An online campaign is seeking to raise money to renovate the Tuba City home of a Navajo Code Talker -- one of only 12 such veterans still living.
Dan Akee, who celebrated his 94th birthday last week, is currently unable to live in his home due to its condition, according to a release from Red Feather, a nonprofit organization that supports safe and healthy housing for Native Americans. The campaign aims to raise $70,000 to repair the house for Akee, who says returning to his home is "all I want to do before I die."
Akee was born on the Navajo Nation and enlisted in the U.S. Marine Corps in 1943. He was one of 450 Code Talkers, who used the Navajo language to transmit coded messages during World War II. The code was never broken and is credited with, among other things, helping the Allies win the Battle of Iwo Jima.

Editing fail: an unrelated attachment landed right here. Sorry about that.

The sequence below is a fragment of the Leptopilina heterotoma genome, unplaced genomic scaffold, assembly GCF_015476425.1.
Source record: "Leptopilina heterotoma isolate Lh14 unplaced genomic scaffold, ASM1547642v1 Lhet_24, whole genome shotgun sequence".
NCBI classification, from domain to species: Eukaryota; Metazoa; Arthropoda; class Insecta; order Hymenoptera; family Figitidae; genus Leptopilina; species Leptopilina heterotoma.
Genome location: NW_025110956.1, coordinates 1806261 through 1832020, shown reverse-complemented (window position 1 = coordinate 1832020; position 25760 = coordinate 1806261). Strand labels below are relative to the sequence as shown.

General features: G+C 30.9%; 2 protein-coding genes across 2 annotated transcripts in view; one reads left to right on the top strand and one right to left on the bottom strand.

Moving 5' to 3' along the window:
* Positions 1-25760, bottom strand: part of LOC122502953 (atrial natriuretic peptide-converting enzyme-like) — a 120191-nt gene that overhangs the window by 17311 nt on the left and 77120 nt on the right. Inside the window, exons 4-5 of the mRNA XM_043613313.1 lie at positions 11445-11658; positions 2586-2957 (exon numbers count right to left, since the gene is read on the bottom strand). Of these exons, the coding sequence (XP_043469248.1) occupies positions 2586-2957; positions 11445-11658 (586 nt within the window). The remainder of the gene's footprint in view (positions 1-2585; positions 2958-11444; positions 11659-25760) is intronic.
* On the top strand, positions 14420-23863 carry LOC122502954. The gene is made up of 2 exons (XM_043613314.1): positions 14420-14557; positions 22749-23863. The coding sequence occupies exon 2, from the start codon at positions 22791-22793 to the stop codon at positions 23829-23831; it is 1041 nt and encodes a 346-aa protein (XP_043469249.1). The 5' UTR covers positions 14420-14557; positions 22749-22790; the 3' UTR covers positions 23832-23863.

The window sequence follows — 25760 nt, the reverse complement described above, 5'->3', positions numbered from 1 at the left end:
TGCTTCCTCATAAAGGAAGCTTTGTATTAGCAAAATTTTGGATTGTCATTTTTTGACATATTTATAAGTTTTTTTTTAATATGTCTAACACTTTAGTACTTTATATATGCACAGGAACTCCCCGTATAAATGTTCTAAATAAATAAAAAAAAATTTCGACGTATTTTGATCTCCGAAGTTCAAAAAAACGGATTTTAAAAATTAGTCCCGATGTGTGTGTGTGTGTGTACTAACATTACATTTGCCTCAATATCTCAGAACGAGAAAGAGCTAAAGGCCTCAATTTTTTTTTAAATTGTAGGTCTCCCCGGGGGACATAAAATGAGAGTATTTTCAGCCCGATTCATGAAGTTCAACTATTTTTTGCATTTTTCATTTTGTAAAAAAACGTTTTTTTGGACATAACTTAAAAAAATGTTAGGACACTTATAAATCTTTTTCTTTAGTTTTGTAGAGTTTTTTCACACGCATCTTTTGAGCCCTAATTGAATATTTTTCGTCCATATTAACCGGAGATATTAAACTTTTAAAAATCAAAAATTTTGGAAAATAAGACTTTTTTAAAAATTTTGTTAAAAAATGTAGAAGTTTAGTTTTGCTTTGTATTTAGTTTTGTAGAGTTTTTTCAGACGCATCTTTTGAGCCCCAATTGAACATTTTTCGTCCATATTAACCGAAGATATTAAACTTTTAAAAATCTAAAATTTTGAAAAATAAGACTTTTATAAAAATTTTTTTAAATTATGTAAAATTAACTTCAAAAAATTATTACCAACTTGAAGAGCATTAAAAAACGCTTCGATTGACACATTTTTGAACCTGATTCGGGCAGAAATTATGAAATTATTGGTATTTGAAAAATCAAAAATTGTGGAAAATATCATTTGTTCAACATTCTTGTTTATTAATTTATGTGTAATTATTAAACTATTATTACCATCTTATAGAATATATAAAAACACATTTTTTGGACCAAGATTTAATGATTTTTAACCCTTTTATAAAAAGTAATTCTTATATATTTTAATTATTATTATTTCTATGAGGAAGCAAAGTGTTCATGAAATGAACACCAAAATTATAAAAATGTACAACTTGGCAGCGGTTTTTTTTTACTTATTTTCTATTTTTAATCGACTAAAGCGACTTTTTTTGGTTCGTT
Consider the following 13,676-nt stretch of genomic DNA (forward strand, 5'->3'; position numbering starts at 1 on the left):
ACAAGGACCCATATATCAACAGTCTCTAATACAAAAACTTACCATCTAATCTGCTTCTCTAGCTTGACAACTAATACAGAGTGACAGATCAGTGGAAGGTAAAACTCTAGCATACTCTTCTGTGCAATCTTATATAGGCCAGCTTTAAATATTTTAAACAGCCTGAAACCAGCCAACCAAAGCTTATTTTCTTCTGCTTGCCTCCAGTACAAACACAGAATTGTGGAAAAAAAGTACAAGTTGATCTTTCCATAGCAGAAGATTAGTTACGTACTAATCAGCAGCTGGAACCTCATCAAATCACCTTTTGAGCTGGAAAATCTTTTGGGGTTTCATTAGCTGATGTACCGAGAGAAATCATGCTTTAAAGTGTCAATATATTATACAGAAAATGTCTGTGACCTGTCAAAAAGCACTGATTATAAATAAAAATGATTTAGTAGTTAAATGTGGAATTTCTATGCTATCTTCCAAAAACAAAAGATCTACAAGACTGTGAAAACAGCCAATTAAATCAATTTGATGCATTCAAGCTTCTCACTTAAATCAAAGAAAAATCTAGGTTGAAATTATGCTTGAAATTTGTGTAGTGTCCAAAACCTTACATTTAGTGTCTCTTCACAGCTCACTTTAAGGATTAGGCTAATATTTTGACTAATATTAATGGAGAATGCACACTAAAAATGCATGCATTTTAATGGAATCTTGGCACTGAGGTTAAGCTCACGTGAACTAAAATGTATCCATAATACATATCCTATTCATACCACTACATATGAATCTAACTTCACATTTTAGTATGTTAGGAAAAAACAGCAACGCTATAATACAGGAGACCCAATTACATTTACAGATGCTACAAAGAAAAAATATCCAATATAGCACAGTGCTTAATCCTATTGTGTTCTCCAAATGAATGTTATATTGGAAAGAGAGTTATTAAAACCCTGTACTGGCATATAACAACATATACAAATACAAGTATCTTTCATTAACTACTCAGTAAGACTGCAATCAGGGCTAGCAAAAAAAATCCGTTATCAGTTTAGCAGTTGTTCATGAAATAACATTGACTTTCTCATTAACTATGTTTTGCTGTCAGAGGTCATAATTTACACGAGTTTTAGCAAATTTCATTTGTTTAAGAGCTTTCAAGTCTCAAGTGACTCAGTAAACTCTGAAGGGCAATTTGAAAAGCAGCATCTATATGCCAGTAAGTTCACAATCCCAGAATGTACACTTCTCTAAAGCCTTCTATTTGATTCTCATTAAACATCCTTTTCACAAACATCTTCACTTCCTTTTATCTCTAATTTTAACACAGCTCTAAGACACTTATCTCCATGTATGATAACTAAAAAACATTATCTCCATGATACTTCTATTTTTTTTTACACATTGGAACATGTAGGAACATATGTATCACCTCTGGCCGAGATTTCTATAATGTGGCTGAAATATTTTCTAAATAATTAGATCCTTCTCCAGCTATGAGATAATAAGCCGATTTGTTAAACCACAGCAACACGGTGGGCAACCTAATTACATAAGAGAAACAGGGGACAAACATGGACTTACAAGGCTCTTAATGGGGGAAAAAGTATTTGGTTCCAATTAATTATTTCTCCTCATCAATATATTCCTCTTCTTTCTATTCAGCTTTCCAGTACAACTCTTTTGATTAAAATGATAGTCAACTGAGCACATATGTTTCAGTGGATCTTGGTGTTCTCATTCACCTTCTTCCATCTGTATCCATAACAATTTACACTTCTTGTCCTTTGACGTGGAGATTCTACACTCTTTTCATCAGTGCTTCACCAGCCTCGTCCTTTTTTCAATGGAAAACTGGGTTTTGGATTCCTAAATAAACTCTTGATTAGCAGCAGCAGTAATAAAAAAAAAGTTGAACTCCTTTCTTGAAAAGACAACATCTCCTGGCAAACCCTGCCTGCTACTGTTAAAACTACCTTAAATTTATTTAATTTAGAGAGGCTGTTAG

After the war, Akee married and had 12 children. He worked in railroads and in uranium ore processing before becoming an interpreter at Tuba City Hospital. He retired from there in 1988. He now uses a wheelchair full time and was recently hospitalized with pneumonia.
Among the planned improvements to Akee's house are a new roof, window replacements, plumbing and electrical work, and wheelchair access ramps.